Hell is portrayed clearly in the scripture as the punitive, eternal punishment of the unredeemed. It is not described geographically as the subterranean caverns of flame and horror somewhere beneath our feet. Instead, it is understood as a state of being as the wicked stand separated from God into eternity. The inspired authors of the references to Hell were less concerned with painting horrific visions of the nature of Hell and more motivated to spell out the seriousness of the coming judgment. The literal view of Hell has fallen from favor with modern Christians who often attribute it to the fevered dreams of the early fathers, saying that it is unseemly for the educated Church to further such a doctrine.
Three words are used for Hell in the Old and New testaments. In the Hebrew of the OT, the reader encounters the word sheol (שׁאול). The term appears 65 times with a variety of translations being made in the modern Bible (KJV): 31 times it is translated as ‘grave’, 31 times it is ‘hell’, and as ‘pit’ three times. It is important to note in the case of translations, this usage is not universal. The NIV does not apply the specific label Hell in the OT, unlike the KJV. Sheol is the destination of the dead and in many cases it carries the connotation of nothing more than the place of interment (cf: Ps 49:14, Num 16:33). The instances where sheol is translated more directly as hell do not present a consistent theological position. Some see a clear teaching of a place of judgment while others do not see the ultimate state as one of punishment. In order to decide contextually which translation is appropriate, the reader must evaluate the whole of OT scripture and theology. An understanding of final states emerges which can direct the exploration as the instances of sheol appear. There is a belief in life after death. For the righteous it will be blessed and for the wicked it will be punitive. Details on the nature of the punishment, destruction, etc. are obscure and the reader is cautioned against reading interpretations into the text that do not exist.
The Greek of the NT uses three different words for Hell. Hades appears 9 times, Gehenna is used 8 times, and Tartaros is used once. Hades is the Hellenistic translation of sheol while Gehenna is the more literal word for Hell. In the New Testament, the scriptures add considerably to the Christian doctrine of life after death and the doctrine’s concept of everlasting punishment. Jesus contributes significantly to the understanding of the punitive nature of Hell and the eternal length of one’s stay. The theological ideas are not always expressly stated but when read as a whole, the statements regarding Hell (Mt 5:22, Mt 5:29, Mt 18:9, Mk 9:43, Lk 12:5, etc.) carry the implication that the punishment of Hell will have a duration and that duration will be endless. Various word pictures portray an eternity of fire (cf Mt 13:18-23) and crushing sadness (Mt 22:13). The idea of degrees of punishment is also found in the words of the Lord. The severity of one’s punishment is dependent on their understanding of will of God.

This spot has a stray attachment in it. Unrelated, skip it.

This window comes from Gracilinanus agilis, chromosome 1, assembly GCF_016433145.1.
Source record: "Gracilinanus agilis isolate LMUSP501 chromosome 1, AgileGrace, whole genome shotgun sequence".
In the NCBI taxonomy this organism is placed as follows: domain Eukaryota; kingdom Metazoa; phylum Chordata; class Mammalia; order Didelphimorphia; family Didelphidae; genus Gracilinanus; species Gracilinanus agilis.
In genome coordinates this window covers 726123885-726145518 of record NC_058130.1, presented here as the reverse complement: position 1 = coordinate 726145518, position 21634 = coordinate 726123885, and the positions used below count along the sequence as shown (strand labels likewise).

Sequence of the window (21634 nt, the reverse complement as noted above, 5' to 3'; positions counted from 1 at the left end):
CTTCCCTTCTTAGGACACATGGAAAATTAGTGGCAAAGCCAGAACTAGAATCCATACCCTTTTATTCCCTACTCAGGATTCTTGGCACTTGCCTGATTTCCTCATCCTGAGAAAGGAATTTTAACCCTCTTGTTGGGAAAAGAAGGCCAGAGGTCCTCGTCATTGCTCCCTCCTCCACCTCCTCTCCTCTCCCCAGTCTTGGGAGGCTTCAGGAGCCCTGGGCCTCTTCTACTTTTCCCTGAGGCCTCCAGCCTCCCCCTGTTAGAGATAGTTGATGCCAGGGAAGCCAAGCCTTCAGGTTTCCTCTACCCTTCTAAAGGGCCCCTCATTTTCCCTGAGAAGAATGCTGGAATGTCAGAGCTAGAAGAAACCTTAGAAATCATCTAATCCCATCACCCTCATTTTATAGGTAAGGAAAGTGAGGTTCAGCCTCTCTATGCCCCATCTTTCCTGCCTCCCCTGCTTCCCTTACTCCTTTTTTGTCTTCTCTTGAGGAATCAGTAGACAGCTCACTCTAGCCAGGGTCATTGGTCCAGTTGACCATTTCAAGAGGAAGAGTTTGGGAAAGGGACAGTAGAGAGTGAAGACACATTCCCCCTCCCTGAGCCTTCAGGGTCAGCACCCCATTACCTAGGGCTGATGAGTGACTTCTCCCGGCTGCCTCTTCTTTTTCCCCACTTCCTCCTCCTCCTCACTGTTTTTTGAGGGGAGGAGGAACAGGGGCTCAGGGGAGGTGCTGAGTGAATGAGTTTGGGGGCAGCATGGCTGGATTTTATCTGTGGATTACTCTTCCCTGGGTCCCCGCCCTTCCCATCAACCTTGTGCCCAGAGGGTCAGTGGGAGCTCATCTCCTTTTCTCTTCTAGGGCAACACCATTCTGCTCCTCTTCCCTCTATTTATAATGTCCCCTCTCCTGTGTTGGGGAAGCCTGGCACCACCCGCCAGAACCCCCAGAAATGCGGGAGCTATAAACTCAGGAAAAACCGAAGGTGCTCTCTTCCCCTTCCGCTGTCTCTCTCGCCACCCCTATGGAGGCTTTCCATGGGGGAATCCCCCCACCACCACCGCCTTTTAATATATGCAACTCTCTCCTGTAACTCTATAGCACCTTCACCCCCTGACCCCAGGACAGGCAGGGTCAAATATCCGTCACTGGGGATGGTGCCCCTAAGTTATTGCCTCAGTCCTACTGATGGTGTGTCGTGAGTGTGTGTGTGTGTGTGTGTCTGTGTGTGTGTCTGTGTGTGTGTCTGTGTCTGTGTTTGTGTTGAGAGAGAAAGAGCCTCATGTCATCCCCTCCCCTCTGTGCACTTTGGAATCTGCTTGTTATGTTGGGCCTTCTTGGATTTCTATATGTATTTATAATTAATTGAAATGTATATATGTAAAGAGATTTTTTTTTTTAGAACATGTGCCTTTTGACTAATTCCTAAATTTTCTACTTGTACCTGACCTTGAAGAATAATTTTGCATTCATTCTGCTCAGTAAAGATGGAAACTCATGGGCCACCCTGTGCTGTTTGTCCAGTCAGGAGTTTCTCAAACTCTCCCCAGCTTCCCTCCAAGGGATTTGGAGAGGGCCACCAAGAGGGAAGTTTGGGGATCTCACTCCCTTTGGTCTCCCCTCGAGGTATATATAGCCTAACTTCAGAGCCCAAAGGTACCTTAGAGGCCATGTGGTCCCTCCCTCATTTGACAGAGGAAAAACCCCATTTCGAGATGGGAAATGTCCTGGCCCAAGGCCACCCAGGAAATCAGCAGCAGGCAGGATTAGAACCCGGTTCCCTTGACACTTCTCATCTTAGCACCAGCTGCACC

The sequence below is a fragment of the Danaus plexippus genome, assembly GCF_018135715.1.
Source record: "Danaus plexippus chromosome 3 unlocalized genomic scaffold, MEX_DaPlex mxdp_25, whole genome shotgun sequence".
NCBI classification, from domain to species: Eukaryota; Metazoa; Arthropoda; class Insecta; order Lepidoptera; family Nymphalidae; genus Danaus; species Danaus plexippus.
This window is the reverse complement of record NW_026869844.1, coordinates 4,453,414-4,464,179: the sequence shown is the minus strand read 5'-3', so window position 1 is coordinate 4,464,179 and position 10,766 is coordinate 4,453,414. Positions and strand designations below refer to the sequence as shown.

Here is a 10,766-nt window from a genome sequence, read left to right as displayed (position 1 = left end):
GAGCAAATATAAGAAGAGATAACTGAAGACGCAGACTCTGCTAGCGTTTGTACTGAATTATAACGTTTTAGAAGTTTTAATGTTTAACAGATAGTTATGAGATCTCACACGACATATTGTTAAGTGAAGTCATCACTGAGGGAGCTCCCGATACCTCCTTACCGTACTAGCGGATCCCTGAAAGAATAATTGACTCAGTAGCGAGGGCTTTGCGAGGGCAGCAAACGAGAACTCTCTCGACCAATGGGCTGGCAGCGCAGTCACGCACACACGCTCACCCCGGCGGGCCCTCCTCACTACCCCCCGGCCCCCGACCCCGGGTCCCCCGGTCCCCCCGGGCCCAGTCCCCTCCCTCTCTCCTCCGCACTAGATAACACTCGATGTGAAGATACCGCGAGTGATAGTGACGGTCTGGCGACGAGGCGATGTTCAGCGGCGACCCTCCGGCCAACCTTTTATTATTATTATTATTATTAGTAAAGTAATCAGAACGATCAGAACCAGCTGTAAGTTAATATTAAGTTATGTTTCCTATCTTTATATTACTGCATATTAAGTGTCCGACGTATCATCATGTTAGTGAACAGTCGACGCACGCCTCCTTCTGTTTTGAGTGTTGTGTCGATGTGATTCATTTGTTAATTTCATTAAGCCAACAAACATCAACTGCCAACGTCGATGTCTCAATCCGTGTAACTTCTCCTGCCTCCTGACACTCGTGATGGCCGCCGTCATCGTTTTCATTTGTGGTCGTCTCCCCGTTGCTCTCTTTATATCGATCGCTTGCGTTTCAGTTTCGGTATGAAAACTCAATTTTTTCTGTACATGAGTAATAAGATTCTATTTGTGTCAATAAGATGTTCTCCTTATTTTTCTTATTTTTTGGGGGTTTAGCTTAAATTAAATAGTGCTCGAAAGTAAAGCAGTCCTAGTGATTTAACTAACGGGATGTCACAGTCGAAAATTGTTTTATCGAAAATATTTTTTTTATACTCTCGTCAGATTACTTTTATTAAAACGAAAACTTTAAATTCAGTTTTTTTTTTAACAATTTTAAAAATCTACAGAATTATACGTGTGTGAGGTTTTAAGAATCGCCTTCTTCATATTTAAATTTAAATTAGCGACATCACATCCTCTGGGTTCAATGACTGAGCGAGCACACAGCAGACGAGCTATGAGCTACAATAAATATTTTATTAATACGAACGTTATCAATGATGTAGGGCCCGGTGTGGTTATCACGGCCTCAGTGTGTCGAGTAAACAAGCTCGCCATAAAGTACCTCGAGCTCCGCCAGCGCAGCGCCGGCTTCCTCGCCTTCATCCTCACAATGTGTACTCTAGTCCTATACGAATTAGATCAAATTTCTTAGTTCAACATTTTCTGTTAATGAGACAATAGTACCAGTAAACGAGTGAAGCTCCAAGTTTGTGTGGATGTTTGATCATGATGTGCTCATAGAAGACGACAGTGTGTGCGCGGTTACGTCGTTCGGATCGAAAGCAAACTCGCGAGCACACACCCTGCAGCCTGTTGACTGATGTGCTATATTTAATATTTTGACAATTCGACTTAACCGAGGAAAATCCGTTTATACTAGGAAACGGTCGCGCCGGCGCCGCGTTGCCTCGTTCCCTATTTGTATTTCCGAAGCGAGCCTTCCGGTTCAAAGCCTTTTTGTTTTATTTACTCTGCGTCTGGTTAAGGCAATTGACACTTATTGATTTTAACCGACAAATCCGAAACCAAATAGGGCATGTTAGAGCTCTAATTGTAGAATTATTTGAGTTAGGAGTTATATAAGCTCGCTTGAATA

Taken literally, the scriptures teach a doctrine of everlasting punishment though the details of that punishment are few. Like many theological concepts, it is not without challengers, especially in the modern Church where tolerance has become more important and the idea of everlasting punishment in flame and horror an embarrassment that the Evangelical church would prefer not to deal with. One point of difference has to do with duration and whether or not there is a chronological limit to the punishment. The Greek word aionios is often challenged but in every case, the word refers to eternity. (Many people challenge its use with regard to punishment but the same word, when associated with heaven or blessing, is found to mean eternity. Poor hermeneutics.) Another popular challenge to the notion of eternal punishment comes in the form of harmonizing this punishment with the love and grace of God. Many who would like to soften the doctrine say that the concept of unending horror is anathema to God’s love, that He would not wish this retributive eternity on His creation. This theological desire does not align with the exegetical evidence presented in the Scriptures.
If the Scriptures are faithfully interpreted with sound exegetic principles as a guide, the literal picture of eternal blessing for the redeemed and eternal punishment for the wicked is clear. A portrait of an eternal duration for this punishment is also recorded; there is no promise of end to the horror. The nature of Hell is less clear and many through the centuries have been guilty of fabricating more and more horrific visions of the eternal fire that are not directly recorded in Scripture. If the picture of Hell is derived strictly from the words of the Bible, it can be said to be partly mental, partly physical, and partly emotional. Hell may be an unpopular doctrine but the Scriptures clearly support the concept.